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Saturday, 29 June, 2002, 11:05 GMT 12:05 UK
Servants of god
View of an Indian village
There are tens of thousands of devadasis in India

Lakshmi must have been stunning once - her high, prominent cheek bones and hazel eyes hint at beauty. But that was before she was ravaged by Aids.

Now her body is emaciated - her skin shrivelled. Two hours after her death she looks nothing like the bright vivacious 20-year-old her mother remembers.

As her brothers prepare for Lakshmi's funeral, friends shuffle past her corpse, some garlanding her, others touching her feet. A few shed a tear but there is no outpouring of grief.

Death is all too common in this tiny village.

Lakshmi was a victim of a once commonplace system, now outlawed, but still flourishing in isolated parts of southern India.

'Auction'

As a devadasis, or servant of god, she was dedicated at puberty to the goddess Yellamma.

Her mother - struggling to bring up her six children - accepted the advice of the local priest. When Lakshmi reached puberty - the course of her life was decided by the village elders.

After a short auction her future, and virginity, were sold for a pittance.

At the age of 12, Lakshmi became a concubine for a 60-year-old man. Her friends say she was relatively lucky. Her master was a good person - not too demanding, never violent, and seldom drunk.


A devadasis's principle occupation in the eyes of many is the flesh trade

He even managed to pay the family a small retainer.

But when he died, Lakshmi's security, and that of her unborn son, were bleak.

No one else in the village was interested in her, and even if she had met a nice young man her status as a devadasis would have prevented them marrying.

Rituals

Like all devadasis, Lakshmi was in effect married to the deity, Yellamma. She was expected to carry out rituals at the village temple, and to sing and dance at festivals.

She was invited to all the village's social functions. In this area marriages and house-warmings are incomplete without a devadasis. Evil spirits are said to cling to them, sparing the guests.

Girl prostitutes in Bombay
Many of the devadasis end up as prostitutes in Bombay
But a devadasis's principle occupation - in the eyes of many - is the flesh trade. A concubine may be very different to a prostitute, but that nuance is missed by most.

Easily identifiable by their red beaded necklaces devadasis are a common sight in India's red light districts.

Most have been targeted by the pimps who tour the areas of southern India where the devadasis system is still endemic. Tales of easy fortunes made in Bombay lure the girls.

Their poverty-stricken families, or greedy masters, are happy to take the cash the pimps offer.

Red-light district

Once in Bombay's infamous Kamatipura area the teenage girls take their places at the front of the cages - forced to tout their bodies to the highest bidder.

Life in India's largest red-light district is gruesome. The women live and work in rat-infested brothels.

Their children have little hope - soon learning the ways of the street. Urchins offer you everything and anything: women from all over the Subcontinent, and drugs from further afield.

The heroin derivative brown sugar, is a favourite.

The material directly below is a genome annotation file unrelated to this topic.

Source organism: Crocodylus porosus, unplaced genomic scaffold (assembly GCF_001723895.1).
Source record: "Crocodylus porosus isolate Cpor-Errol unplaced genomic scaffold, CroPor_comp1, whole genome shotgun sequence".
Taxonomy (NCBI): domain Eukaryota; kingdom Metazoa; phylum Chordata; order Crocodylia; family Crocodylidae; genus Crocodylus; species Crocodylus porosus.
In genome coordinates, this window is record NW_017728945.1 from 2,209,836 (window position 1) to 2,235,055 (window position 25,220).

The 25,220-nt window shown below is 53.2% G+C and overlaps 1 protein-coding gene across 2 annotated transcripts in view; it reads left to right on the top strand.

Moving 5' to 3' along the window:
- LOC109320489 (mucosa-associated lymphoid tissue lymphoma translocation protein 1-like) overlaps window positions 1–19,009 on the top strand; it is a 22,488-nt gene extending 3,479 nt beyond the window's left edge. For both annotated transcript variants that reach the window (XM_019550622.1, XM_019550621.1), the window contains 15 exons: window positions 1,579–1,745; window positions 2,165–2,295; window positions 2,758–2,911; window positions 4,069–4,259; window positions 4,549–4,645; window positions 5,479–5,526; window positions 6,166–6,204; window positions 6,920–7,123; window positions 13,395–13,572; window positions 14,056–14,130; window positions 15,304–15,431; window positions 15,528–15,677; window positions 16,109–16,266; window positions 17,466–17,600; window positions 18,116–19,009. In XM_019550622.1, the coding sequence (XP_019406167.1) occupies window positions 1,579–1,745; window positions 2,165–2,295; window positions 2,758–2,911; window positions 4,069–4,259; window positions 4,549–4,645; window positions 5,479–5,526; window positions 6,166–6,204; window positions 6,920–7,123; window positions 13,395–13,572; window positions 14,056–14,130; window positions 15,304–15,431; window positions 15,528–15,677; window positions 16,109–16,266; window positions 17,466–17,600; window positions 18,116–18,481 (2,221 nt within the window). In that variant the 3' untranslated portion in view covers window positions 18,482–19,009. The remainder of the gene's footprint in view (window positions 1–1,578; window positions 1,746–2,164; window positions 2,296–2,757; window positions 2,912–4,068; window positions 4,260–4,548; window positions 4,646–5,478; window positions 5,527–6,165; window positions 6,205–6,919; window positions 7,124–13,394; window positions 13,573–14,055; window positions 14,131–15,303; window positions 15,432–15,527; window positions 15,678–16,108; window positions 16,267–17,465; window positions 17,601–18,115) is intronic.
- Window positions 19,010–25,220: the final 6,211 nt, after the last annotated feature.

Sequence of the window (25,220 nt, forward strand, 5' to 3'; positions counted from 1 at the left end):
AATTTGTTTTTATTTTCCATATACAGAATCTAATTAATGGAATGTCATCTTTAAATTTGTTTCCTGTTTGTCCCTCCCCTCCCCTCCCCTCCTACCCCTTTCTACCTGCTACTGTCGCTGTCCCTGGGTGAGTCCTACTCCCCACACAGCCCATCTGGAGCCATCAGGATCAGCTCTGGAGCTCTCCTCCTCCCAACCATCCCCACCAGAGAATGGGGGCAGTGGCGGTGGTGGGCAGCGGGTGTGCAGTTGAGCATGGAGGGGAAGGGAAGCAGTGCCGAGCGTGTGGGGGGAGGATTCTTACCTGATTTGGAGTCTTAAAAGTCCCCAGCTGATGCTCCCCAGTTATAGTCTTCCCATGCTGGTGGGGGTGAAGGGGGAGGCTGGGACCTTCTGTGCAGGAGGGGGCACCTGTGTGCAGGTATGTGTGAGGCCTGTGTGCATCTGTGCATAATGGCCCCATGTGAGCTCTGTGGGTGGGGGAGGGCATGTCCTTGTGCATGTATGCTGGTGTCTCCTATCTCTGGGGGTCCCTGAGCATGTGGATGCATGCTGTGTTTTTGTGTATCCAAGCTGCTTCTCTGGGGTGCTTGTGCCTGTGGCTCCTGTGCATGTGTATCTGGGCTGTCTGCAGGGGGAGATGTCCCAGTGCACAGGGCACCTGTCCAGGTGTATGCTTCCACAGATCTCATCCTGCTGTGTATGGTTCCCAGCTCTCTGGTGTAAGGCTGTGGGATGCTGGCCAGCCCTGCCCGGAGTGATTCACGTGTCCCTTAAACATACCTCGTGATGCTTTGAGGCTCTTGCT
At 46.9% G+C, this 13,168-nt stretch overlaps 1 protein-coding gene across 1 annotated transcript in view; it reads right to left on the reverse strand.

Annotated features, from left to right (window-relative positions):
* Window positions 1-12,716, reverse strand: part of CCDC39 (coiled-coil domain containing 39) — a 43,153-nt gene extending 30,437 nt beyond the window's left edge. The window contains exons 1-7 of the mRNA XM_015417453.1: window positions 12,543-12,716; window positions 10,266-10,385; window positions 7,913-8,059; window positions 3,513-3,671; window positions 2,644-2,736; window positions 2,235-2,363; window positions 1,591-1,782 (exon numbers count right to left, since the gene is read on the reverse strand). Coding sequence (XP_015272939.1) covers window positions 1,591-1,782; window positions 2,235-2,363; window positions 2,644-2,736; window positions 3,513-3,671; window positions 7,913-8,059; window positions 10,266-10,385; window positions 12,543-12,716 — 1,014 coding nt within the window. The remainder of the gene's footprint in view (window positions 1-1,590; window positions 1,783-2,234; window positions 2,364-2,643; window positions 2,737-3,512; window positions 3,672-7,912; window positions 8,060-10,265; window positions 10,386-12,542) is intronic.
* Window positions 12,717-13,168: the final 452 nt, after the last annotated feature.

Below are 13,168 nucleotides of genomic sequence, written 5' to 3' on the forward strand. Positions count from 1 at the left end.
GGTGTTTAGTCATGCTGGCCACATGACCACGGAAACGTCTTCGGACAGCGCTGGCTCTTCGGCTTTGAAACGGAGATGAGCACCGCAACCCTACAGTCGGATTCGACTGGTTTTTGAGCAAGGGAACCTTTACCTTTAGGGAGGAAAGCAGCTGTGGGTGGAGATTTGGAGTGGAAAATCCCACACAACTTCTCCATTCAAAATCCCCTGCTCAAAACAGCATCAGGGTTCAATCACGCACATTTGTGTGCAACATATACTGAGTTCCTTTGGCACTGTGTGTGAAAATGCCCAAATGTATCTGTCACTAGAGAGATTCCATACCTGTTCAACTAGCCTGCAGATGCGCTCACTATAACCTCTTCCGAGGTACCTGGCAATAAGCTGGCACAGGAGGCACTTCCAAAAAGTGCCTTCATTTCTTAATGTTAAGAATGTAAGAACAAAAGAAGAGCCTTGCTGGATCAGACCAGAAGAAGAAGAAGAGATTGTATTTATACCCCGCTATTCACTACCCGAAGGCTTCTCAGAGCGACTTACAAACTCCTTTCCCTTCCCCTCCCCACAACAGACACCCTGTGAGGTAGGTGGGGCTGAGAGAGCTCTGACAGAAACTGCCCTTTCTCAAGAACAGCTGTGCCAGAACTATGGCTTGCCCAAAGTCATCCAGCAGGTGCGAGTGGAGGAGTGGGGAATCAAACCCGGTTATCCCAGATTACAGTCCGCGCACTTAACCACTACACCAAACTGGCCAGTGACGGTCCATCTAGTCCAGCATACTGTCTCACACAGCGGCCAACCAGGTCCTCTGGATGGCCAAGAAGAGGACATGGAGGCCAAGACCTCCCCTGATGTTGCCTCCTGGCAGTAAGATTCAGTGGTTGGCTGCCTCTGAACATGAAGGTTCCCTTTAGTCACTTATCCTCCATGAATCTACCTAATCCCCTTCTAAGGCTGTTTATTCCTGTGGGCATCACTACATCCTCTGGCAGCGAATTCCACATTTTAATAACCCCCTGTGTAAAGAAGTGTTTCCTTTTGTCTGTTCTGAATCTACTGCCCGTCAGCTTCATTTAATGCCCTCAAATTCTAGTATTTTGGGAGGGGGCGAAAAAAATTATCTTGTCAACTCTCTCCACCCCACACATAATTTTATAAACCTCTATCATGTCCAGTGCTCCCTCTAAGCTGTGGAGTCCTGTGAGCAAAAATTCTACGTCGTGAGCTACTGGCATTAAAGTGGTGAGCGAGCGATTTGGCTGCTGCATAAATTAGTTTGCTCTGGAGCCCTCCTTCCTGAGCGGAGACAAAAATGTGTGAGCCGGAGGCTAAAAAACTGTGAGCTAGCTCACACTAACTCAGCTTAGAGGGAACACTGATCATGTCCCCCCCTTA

And then there is illness. Aids casts a shadow over Kamatipura - the disease is rampant. Protected sex is a luxury few of these women can afford. Here the customers have sex on their terms.

Devadasis have a peculiar position amongst Kamatipura's underclass. They have a divine mandate for what they do.

But they also have little choice. Lakshmi was typical, her fate was decided for her when she was just 12 years old. What does a child of that age know about sex, or for that matter, religion?


How can someone say no to the priest who recognises that your child has been chosen to serve God?

During the days of the British Raj the devadasis system was outlawed, but it persisted. After independence the Indian Government also banned the practice.

But there are still tens of thousands of devadasis. A government survey in just one district of one southern Indian state found over 8,000.

Some outsiders blame the girls' families, but surely that is the prerogative of the relatively wealthy.

The most an illiterate, uneducated villager can hope to earn as an agricultural labourer is 20 rupees a day, that is 50 cents. Not a lot if you have six children to bring up.

'God-fearing people'

And then there is religion. A potent force in any society. But here in rural India people are truly god-fearing. Bad harvests, illness, death - in fact all misfortunes - are a result of divine retribution.

Indian Aids patient
Nearly 1.3% per cent of India's population are thought to be HIV positive

How can someone say no to the priest who recognises that your child has been chosen to serve god?

Lakshmi's friends are philosophical about her premature death. She was unlucky, she got the virus. Most are convinced they will survive the lottery.

But a couple of the devadasis who have just returned from Kamatipura don't seem so sure, something about their demeanour says they know they may well be next.

In the meantime though there is work to be done. Some men from outside the village have congregated near Lakshmi's house - but they are not here to pay their respects.

The devadasis take a deep breath, say good bye, and go over to their next customers. After all their children have to be fed.

See also:

25 Jun 02 | South Asia
14 May 02 | South Asia
06 May 02 | South Asia
24 Apr 02 | South Asia
02 May 02 | Country profiles
Links to more From Our Own Correspondent stories are at the foot of the page.


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